What, to the Black student, is reparations? What, to the Black teacher, is reparations? What, to the Black school leader, is reparations?
In the crucible of our racial climate, as we continually call the names of Treyvon Martin, Mike Brown, Sandra Bland, Breonna Taylor, Ahmaud Arbery, George Floyd, Elijah McClain, Atatiana Jefferson, Tamir Rice and so many others, the idea of economic reparations for Black descendants of American slavery is reverberating with renewed dynamism. But oft neglected in this reverberation is meaningful thought of what reparations means for Black students — a generation stained by blood shed at the hands of white supremacist police murder, legalized slavery framed as mass incarceration and mass shootings in communal and sacred spaces. Approaching one of the most consequential presidential elections of my lifetime, as a Black, male charter school superintendent, not only is a morally insolvent president on the ballot, but also an ethically aberrant department of education. Thus, the question echoes as we approach November — What, to the Black student, is reparations?
Since General William T. Sherman’s “40 acres and a mule,” white conservatives have framed the question of reparations as one of individual sin. But contrary to this apologue, reparations for Black students are not a movement about, or an indictment on individual sin (though the individual sin is worthy of indictment). Reparations in our context is state-sanctioned quittance to the policing, murder, disenfranchisement, muting, redlining, no-child-left-behind’ing, every-student-succeeding, standardized-testing, third-grade-reading-scores-prison-constructing, building-neglecting, look-straight-in-front-of-you-hands-down’ing, teacher underpaying and community-underfunding impacting millions of Black students for the advancement of the American democratic experiment. Reparations is about atoning for the structural sins of zero-tolerance policies, prison-modeled behavioral codes, unmerciful uniform demands and white supremacist culture teaching approaches while touting mission statements, with words like authenticity, success, equity, joy, integrity, curiosity, excellence and just about any other word that embodies aspirational-morality that you could conceive.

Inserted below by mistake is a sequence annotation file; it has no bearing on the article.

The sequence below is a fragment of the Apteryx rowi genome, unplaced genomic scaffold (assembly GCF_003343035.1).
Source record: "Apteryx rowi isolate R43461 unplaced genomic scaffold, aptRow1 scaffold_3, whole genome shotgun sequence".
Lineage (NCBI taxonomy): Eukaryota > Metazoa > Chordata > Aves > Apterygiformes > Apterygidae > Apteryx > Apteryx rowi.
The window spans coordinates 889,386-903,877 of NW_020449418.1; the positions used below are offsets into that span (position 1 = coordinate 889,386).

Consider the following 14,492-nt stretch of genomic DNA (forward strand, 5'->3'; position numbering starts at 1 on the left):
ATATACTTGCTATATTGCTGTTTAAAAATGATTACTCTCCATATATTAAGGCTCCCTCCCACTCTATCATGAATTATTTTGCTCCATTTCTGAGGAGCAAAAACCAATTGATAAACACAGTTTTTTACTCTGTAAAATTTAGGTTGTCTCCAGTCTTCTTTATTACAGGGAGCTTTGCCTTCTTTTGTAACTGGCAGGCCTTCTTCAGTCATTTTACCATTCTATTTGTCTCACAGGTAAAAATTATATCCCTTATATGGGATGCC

While white male supremacy constructed the philosophical premise of public schooling — Black teachers, counselors, social workers, professors, academic advisors, Black principals and superintendents intentionally navigate its racist construction to create a landscape — academic, economic, social, artistic, political and cultural — that gives Black students the self-assurance and strategies to make sense of their lives in a land that legislatively devalues their very existence. After years of doing that work, no wonder many Black folx in academic spaces view reparations with a disenchanted eye. As one high school student, Darrell, reflected of his school experience, “If we can’t get the toilets fixed, clean water from the fountain to not have to bring a bottle every day or the moldy-roof fixed in the library, we can forget reparations.” He added, “You know it wasn’t until 10th grade that I read a book by someone who wasn’t a dead white man? And that was because I had my first Black English teacher. Crazy, right?”
Crazy, indeed, that the base-standard of reparations for one of our students is a working toilet, clean drinking water, the removal of mold and an opportunity for identity-access in literature.